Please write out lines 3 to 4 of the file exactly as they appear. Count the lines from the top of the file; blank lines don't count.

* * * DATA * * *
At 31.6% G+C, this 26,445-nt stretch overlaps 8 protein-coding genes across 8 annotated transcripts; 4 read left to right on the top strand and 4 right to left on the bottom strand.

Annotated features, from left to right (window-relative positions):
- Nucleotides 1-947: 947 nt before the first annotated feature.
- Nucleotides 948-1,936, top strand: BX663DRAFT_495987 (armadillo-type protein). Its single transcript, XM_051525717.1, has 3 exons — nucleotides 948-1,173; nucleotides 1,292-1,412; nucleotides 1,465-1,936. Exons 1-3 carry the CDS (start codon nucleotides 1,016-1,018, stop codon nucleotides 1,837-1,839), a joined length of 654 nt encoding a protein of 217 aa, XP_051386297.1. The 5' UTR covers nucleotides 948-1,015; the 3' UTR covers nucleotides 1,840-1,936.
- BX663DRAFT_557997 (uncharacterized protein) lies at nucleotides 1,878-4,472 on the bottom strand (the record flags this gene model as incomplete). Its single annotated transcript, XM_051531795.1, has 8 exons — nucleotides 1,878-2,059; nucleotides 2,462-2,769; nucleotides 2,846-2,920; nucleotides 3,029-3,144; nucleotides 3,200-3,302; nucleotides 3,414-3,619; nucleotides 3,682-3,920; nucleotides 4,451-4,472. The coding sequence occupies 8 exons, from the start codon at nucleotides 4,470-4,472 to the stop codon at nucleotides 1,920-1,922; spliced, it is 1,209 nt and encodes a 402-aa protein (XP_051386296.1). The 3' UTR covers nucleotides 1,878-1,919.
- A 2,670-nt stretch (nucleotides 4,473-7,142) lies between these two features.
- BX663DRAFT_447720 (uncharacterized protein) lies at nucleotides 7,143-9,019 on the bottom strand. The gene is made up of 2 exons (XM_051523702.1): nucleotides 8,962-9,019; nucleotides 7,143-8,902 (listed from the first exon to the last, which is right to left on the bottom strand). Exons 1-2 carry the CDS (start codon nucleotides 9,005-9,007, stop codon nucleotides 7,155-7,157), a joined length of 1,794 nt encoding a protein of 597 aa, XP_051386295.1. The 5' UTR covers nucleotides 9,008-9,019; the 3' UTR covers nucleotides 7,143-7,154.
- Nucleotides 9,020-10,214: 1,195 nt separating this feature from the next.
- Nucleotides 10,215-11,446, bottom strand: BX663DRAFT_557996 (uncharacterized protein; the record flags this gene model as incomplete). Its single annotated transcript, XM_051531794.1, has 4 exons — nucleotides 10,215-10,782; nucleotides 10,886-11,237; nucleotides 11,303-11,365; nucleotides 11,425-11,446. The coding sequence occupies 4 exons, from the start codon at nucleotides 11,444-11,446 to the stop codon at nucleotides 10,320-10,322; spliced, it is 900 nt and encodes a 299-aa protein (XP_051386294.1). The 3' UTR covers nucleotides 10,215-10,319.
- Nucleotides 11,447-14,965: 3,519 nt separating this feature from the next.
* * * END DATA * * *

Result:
- Nucleotides 1-947: 947 nt before the first annotated feature.
- Nucleotides 948-1,936, top strand: BX663DRAFT_495987 (armadillo-type protein). Its single transcript, XM_051525717.1, has 3 exons — nucleotides 948-1,173; nucleotides 1,292-1,412; nucleotides 1,465-1,936. Exons 1-3 carry the CDS (start codon nucleotides 1,016-1,018, stop codon nucleotides 1,837-1,839), a joined length of 654 nt encoding a protein of 217 aa, XP_051386297.1. The 5' UTR covers nucleotides 948-1,015; the 3' UTR covers nucleotides 1,840-1,936.